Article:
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I work for a quartz resonator manufacturer, and we specify the parabolic temperature coefficient as

Δf/f_o = -0.0340±0.006ppm/°C²

The units on $\Delta f$ (the absolute parabolic coefficient) are Hz ppm/$^o$C$^2$. The units on $f_o$ (the resonance frequency) are Hz.

Recently somebody in our organisation has expressed a view that the formula doesn't make mathematical sense due to orders of operation. And we should place brackets around the constant and the tolerance value.

I am of the opinion that the tolerance value doesn't form part of the formula and is recognised to only apply to the constant.

This has now grown to involve far to many people and is taking far to much of my time.

What are peoples opinion on this from an engineering point of view. Should the parabolic coefficient be changed to Δf/f_o = (-0.0340±0.006ppm)/°C²

Chris

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  • $\begingroup$ Comments are not for extended discussion; this conversation has been moved to chat. $\endgroup$
    – hazzey
    Dec 2, 2021 at 22:58
  • $\begingroup$ I guess I don't understand the issue. How is this different than having a unit like acceleration $m/s^2$ ? My vote is that the tolerance makes sense as is, unless I see more explanation of the alleged difficulty. Can you show a formula where the quantity is used? $\endgroup$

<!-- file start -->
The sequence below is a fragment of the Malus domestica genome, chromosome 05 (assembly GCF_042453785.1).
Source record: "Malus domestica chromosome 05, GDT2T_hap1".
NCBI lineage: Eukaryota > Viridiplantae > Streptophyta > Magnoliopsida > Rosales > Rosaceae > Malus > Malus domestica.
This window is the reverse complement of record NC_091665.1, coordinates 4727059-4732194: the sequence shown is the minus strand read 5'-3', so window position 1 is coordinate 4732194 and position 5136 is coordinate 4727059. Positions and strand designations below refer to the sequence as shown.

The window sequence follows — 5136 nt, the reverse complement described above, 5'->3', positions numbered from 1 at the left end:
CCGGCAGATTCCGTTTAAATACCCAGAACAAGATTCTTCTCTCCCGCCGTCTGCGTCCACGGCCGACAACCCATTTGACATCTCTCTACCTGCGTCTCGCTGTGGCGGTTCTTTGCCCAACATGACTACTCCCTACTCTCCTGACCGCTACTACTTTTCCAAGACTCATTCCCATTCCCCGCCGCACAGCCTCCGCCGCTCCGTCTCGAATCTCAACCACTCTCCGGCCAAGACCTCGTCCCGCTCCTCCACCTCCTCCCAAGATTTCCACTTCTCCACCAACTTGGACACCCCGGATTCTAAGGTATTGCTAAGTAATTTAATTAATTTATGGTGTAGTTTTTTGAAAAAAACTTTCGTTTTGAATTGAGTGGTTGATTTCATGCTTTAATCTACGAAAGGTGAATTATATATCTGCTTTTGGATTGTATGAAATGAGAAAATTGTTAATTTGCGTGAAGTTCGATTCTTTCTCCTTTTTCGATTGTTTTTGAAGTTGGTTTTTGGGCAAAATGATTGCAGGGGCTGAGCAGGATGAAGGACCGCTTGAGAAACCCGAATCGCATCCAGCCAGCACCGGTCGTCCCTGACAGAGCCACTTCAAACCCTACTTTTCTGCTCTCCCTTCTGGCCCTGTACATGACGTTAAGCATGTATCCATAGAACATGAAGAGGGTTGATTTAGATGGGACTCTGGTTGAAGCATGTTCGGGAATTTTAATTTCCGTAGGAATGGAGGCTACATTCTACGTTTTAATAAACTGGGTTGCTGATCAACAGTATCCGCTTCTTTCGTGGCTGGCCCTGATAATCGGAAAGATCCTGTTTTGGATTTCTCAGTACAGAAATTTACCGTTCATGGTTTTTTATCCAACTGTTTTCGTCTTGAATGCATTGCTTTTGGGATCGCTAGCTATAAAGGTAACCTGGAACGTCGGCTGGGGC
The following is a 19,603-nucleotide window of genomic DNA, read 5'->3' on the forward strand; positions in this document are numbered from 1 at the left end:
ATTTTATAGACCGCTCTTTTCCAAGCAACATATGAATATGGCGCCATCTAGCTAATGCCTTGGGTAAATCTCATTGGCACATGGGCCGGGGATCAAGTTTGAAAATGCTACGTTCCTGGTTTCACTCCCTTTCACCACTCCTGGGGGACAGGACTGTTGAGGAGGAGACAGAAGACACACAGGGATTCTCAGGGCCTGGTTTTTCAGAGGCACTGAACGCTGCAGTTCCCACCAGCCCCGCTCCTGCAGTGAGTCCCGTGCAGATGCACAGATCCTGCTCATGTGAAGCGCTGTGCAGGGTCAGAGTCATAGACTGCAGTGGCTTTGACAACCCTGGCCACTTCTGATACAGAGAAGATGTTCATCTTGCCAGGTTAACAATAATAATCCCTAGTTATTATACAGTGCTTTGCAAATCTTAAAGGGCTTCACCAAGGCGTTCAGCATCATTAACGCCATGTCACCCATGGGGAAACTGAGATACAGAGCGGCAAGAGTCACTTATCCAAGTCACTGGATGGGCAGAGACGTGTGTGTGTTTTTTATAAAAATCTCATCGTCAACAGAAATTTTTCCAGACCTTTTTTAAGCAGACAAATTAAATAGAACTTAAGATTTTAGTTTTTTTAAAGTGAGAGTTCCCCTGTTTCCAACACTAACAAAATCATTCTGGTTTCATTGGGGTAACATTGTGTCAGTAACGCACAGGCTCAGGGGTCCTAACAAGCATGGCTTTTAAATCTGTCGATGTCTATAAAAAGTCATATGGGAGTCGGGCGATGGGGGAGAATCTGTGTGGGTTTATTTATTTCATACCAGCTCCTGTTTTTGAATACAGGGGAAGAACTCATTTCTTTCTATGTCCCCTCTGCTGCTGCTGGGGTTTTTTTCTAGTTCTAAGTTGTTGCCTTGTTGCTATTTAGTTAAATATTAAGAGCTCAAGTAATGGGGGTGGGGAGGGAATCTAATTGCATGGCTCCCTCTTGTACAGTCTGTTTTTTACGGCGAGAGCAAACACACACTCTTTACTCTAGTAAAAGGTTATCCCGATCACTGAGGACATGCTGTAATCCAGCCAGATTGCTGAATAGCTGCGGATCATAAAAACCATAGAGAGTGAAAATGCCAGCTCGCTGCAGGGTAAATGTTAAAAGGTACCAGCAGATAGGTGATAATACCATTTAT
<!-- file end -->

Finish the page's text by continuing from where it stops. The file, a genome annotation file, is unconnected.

– RC_23
    Dec 4, 2021 at 4:09

2 Answers 2

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Let's try this:

$(A)\Delta f = (B)f_o*(-0.00340 \pm 0.006)ppm/^oC^2$

$(Constant)HZ ppm/^oC^2 = (Variable)HZ(Range)ppm/^oC^2 $

Where A = Coefficient; B is variable.

I agree with the change. Or $\Delta f/f_o = -0.00340 \pm 0.006$, $ppm/^oC^2$ & $\Delta f/f_o = -0.00340 \pm 0.006$ $(ppm/^oC^2)$ should both be fine too, though none of the expressions will change the result, but more clear.

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Accepting the units on the individual terms, we are left with the following approaches:

$\Delta f/f_o = -0.00340 \pm 0.006$ ppm / $^o$C$^2$

$\Delta f/f_o = -0.00340 \pm 0.006$ (ppm / $^o$C$^2$)

$\Delta f/f_o$ (ppm / $^o$C$^2$) $= -0.00340 \pm 0.006$

Enclosing () on the number and only one term on the units is incorrect. Enclosing () on the number itself may not be incorrect but is redundant. You must put a space between a value and its units except as noted here.

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